Venture Capital Bubble (2010 – Present)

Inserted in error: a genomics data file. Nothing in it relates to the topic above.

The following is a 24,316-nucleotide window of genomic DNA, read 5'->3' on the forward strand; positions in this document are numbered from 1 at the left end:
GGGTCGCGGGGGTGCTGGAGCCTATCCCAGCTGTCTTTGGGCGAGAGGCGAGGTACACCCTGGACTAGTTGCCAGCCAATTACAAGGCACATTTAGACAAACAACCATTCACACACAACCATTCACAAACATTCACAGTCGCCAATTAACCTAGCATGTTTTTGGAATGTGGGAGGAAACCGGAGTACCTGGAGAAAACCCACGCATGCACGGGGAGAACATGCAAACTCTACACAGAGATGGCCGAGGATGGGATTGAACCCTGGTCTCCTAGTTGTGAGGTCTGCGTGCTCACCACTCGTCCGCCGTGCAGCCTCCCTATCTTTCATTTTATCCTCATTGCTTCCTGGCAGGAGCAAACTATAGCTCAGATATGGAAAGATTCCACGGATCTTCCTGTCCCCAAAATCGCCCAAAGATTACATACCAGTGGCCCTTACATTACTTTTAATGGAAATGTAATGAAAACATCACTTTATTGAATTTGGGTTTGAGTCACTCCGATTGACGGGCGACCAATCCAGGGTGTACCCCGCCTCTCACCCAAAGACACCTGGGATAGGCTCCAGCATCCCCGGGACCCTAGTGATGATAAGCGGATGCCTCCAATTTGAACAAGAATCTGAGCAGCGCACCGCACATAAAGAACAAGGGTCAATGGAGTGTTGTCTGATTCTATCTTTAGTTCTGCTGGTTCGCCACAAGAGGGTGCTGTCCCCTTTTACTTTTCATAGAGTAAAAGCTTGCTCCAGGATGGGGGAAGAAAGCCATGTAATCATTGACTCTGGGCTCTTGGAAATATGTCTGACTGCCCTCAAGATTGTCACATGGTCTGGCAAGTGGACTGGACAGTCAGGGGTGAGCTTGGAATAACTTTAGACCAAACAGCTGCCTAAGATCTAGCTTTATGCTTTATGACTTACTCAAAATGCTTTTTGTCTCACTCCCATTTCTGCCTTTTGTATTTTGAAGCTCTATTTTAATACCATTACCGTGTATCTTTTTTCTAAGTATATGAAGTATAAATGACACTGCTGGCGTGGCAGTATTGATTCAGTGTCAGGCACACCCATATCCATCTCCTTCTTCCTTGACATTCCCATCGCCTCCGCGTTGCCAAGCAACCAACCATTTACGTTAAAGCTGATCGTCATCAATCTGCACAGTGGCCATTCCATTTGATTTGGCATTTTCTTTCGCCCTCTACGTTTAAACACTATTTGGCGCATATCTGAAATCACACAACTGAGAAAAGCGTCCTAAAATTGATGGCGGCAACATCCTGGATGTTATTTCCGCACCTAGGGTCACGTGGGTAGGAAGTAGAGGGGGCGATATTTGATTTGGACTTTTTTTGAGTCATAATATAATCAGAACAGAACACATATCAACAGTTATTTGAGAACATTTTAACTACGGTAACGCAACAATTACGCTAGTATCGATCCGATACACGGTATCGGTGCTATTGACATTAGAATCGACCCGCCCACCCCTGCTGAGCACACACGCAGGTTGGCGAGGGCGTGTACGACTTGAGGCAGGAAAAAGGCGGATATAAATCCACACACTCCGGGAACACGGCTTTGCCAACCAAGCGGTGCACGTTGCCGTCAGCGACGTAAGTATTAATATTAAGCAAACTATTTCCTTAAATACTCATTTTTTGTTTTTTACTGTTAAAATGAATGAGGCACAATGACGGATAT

According to most definitions, a venture capital bubble began in the early 2000s. Venture capital businesses invest in high-risk enterprises for stock. Rich people, pension funds, or sovereign wealth funds fund venture funds (called limited partners or LPs). The venture fund invests it in early-stage companies. Most portfolio companies fail. Diversified funds return money to LPs on the success of one or two portfolio firms. US venture capital is competitive. After the dot-com bubble, tech booms and crashes produced a liquid finance market. Early 2000s mobile app growth brought social media and cloud computing. Digital products offer minimal operations costs, low client acquisition costs, and parabolic returns. Venture capitalists could invest $100,000 in early firms and make millions. This exceptional rate of return has created a significant incentive to find “the next big thing” in IT. Some funds have seen parabolic returns, but it’s rare. Most venture funds require a threefold return on their initial investment to be successful. There aren’t enough new companies to fulfill all these investors’ appetite for fresh acquisitions, and even fewer high-growth, profitable ones. This creates idle capital (called dry powder). As the fund’s objective is to make new investments, high-quality firms are broadly defined. High-growth incentives dominate. Expansion is today’s goal. The 2010s saw fast-growing companies. WeWork and Uber exploited VC money to build lucrative near monopolies. Their greedy and unsustainable business practice led to controversies. WeWork and Uber went public, but neither company proved profitable nor is currently selling at a discount. A new breed of startups raises vast sums of money to solve non-problems, offering investors parabolic returns. Despite a money glut, many VCs invest. Theranos received $700 million at a $10 billion value for a blood-testing device with no income, no customers, and terrible research. Theranos illustrates the fraud triangle because venture capitalists didn’t do due research on the product and claims made by its 19-year-old creator. Juicero raised $118 million at a $449 million valuation, only to disclose its groundbreaking invention was an extremely complicated and worthless apparatus that squeezed a pre-blended bag of juice into a cup, which could be done better by hand. Google Ventures and Kleiner Perkins were among Juicero’s investors. Social media’s emergence spawned a spectacle-driven corporate paradigm. Billy McFarland launched a Bahamas music festival in 2017. He has minimal festival experience. Teenage partygoers found few bathrooms, food, and water on the island. McFarland promoted the festival on social media for months without mentioning organization. Both corporate employees and McFarland couldn’t separate social media from reality due to incompetence. Herd mentality investing contributes to the venture bubble’s lunacy. Due to a lack of transactions, venture capitalists typically give entrepreneurs enticing conditions to get into hot projects. These conditions often involve a fast capital call and lack of due diligence for fear of losing the position. This cutthroat setting creates a criminogenic and irrational milieu with pressure, opportunity, and reasoning. The Venture Bubble proves that investors of any IQ can act like lemmings.